Technology solutions are increasingly available as rentable, cloud-hosted services. Infrastructure as a service (IaaS), for example, offers enterprises the ability to rent technology infrastructure that is based on a remote server farm.
While never owning the underlying equipment, companies have substantial control over the infrastructure plus access to the supplier’s knowledge and resources. Many IaaS arrangements will also include the provision of extensive infrastructure management and support.
Similarly, blockchain as a service gives enterprises the ability to rent blockchain infrastructure in the cloud. In other words, the hardware and software required to run blockchain applications are fully provisioned, extensively managed, and hosted by the service provider. Many of the well-known cloud service providers are offering BaaS.
While Blockchain is not a new technology, enterprise operations are still finding it difficult to get the right resources in place to take advantage of what blockchain has to offer.
Renting blockchain infrastructure in the shape of BaaS allows technology managers to instantly acquire much of the skills required to operate blockchain infrastructure. Simultaneously, the investment required to dabble in blockchain is substantially lowered: a BaaS service agreement can be scaled or completely terminated at short notice.
As a result, CTOs have a way to test the benefits of blockchain without spending large sums up front or committing to permanent hires. It provides a way forward for enterprises that want to stay at the bleeding edge of technology without taking on unnecessary risks.
It is rapidly coming to light that, aside from providing the infrastructure for cryptocurrencies, blockchain stands to deliver commercial benefits in terms of cost and efficiency.
Blockchain also has an emerging role in boosting transaction transparency which can be a thorny issue. Here are some of the real-world applications that can be tested and hosted on BaaS platforms:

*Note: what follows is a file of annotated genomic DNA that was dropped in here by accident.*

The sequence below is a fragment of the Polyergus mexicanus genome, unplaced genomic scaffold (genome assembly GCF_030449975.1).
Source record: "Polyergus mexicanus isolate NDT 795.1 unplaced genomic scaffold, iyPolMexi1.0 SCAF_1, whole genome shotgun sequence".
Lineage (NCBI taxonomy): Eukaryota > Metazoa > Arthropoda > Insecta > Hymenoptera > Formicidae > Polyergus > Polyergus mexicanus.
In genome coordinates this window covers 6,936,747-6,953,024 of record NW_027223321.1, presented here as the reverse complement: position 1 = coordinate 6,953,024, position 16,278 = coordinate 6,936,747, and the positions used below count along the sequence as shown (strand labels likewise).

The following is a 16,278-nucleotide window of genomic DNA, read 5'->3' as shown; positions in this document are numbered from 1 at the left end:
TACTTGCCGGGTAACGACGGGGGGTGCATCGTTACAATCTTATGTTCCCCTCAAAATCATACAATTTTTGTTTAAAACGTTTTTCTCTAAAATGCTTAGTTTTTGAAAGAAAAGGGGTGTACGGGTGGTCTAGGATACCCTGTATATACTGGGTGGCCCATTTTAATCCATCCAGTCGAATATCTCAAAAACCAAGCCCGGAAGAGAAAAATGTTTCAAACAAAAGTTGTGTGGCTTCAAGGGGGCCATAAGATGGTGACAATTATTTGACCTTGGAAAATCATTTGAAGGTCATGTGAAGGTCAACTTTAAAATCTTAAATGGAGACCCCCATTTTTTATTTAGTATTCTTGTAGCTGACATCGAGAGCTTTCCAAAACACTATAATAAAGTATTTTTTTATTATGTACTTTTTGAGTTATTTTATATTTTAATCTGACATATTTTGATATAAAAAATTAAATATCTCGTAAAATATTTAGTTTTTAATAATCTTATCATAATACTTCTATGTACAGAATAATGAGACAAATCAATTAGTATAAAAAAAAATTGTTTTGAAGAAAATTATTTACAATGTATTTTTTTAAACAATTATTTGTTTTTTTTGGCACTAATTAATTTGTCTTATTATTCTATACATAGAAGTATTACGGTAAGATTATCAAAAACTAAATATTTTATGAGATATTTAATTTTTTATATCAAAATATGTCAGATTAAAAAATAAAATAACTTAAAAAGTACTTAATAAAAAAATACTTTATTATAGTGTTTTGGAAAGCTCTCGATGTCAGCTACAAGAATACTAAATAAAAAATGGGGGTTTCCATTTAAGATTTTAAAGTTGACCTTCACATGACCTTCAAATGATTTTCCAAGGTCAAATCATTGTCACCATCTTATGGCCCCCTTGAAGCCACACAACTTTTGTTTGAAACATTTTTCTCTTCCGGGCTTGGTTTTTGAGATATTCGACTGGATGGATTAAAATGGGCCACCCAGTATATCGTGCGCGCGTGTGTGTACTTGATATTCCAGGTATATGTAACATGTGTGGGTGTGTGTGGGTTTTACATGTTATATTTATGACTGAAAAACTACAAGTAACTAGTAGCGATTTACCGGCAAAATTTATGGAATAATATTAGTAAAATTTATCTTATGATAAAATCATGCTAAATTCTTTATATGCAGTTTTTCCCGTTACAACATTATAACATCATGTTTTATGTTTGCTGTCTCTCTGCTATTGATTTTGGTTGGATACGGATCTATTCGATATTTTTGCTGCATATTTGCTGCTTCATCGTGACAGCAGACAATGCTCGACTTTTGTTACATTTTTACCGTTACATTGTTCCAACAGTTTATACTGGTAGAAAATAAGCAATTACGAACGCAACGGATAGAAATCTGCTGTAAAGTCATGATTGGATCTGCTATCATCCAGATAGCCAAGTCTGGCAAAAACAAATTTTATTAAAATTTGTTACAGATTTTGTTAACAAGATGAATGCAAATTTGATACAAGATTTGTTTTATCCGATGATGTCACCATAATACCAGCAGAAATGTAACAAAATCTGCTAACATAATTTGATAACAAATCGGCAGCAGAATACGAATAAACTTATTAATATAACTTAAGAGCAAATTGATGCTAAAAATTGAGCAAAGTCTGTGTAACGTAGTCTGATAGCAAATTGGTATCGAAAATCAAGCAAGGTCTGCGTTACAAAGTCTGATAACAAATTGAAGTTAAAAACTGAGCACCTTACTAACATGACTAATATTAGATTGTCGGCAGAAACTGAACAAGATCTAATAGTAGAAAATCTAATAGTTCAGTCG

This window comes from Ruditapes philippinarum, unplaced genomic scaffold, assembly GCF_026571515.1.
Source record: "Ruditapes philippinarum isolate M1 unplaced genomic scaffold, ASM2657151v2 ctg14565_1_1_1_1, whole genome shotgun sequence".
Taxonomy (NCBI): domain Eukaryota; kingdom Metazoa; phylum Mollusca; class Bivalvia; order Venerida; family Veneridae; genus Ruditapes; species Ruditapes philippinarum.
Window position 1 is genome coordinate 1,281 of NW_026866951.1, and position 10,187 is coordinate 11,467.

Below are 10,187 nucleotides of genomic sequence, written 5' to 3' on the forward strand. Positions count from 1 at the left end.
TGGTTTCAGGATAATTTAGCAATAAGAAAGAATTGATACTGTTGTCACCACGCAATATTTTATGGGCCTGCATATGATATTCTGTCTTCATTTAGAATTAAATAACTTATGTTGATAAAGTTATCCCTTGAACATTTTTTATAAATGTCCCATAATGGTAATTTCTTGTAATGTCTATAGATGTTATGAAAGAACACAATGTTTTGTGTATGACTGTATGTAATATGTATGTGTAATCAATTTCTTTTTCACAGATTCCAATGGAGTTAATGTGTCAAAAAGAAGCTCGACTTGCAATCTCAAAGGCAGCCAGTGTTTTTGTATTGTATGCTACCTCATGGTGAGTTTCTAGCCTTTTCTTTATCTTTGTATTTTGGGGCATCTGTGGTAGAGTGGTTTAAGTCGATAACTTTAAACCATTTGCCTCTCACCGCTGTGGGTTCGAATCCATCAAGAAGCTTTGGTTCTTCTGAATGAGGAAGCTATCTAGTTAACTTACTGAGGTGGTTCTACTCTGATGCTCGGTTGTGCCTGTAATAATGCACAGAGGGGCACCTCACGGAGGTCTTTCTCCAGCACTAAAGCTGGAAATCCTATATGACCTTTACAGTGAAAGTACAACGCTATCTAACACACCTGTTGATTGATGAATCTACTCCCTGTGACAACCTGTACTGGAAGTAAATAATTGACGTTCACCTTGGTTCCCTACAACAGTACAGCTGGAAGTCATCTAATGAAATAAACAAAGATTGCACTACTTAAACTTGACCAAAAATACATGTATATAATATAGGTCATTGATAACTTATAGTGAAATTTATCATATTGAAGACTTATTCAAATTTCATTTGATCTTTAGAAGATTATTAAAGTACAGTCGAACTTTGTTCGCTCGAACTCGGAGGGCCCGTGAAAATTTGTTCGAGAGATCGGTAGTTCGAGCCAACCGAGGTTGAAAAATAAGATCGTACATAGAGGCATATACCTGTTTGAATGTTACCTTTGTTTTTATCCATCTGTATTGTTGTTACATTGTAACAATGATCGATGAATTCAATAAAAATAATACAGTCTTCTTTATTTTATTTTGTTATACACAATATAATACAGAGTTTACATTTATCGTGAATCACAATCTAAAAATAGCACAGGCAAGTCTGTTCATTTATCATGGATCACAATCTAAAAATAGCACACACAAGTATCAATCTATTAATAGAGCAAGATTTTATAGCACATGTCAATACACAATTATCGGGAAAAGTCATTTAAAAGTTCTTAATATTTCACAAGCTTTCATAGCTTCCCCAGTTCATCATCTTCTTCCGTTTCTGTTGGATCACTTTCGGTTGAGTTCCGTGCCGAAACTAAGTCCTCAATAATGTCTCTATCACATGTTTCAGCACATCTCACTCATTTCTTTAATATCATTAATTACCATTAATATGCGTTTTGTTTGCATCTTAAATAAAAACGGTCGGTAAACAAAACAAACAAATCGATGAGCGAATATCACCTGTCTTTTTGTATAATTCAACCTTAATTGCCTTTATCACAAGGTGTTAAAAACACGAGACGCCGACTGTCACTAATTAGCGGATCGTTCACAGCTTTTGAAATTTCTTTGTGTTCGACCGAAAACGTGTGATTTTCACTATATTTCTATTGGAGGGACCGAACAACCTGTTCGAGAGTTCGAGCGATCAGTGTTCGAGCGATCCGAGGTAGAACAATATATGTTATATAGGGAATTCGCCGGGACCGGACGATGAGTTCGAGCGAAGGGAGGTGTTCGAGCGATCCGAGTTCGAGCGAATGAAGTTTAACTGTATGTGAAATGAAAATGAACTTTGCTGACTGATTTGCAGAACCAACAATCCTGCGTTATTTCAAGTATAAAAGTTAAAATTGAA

Documentation tracking. Blockchain provides an immutable, distributed documentation tracking system. In other words, where documentation is key to transacting blockchain can ensure that all participants have equivalent access to the same information. Plus, blockchain is immutable, in other words, no participant can change records – everyone is assured that documents are correct and secure.
Data storage. Many applications that require secure data storage that is not centralized can benefit from storing data on the blockchain. With data stored in a decentralised blockchain there is less risk of data loss, while blockchains are uniquely scalable. Highly regulated industries benefit from the secure, immutable characteristics of storing data on the blockchain.
Contract execution. Alongside smart contracts blockchain can provide a platform for contract execution that enables high levels of transparency. The distributed nature of blockchain implies all parties are equally informed as there is a “single source of truth”. As a result, contracts are processed more efficiently, allowing conclusion and payment to occur without delay.
The flexibility of blockchain and its associated technologies lends itself to many applications that are yet to be discovered. BaaS provides an opportunity for enterprises to find these applications without making large commitments.